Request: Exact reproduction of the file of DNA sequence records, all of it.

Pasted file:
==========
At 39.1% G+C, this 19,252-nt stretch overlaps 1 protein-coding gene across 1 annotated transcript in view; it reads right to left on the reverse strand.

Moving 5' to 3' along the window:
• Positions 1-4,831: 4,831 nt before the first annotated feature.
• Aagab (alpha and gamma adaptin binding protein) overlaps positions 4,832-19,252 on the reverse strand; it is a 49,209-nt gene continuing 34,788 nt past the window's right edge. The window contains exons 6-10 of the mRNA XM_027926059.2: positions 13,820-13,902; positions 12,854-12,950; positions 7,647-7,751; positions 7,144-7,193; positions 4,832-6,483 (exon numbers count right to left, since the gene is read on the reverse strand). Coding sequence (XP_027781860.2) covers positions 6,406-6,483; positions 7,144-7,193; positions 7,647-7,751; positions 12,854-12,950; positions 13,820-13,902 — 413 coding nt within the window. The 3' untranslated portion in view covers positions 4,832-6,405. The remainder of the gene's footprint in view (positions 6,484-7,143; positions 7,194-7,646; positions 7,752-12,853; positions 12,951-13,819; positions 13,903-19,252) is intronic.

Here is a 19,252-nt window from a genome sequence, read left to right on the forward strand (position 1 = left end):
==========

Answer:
At 39.1% G+C, this 19,252-nt stretch overlaps 1 protein-coding gene across 1 annotated transcript in view; it reads right to left on the reverse strand.

Moving 5' to 3' along the window:
• Positions 1-4,831: 4,831 nt before the first annotated feature.
• Aagab (alpha and gamma adaptin binding protein) overlaps positions 4,832-19,252 on the reverse strand; it is a 49,209-nt gene continuing 34,788 nt past the window's right edge. The window contains exons 6-10 of the mRNA XM_027926059.2: positions 13,820-13,902; positions 12,854-12,950; positions 7,647-7,751; positions 7,144-7,193; positions 4,832-6,483 (exon numbers count right to left, since the gene is read on the reverse strand). Coding sequence (XP_027781860.2) covers positions 6,406-6,483; positions 7,144-7,193; positions 7,647-7,751; positions 12,854-12,950; positions 13,820-13,902 — 413 coding nt within the window. The 3' untranslated portion in view covers positions 4,832-6,405. The remainder of the gene's footprint in view (positions 6,484-7,143; positions 7,194-7,646; positions 7,752-12,853; positions 12,951-13,819; positions 13,903-19,252) is intronic.

Here is a 19,252-nt window from a genome sequence, read left to right on the forward strand (position 1 = left end):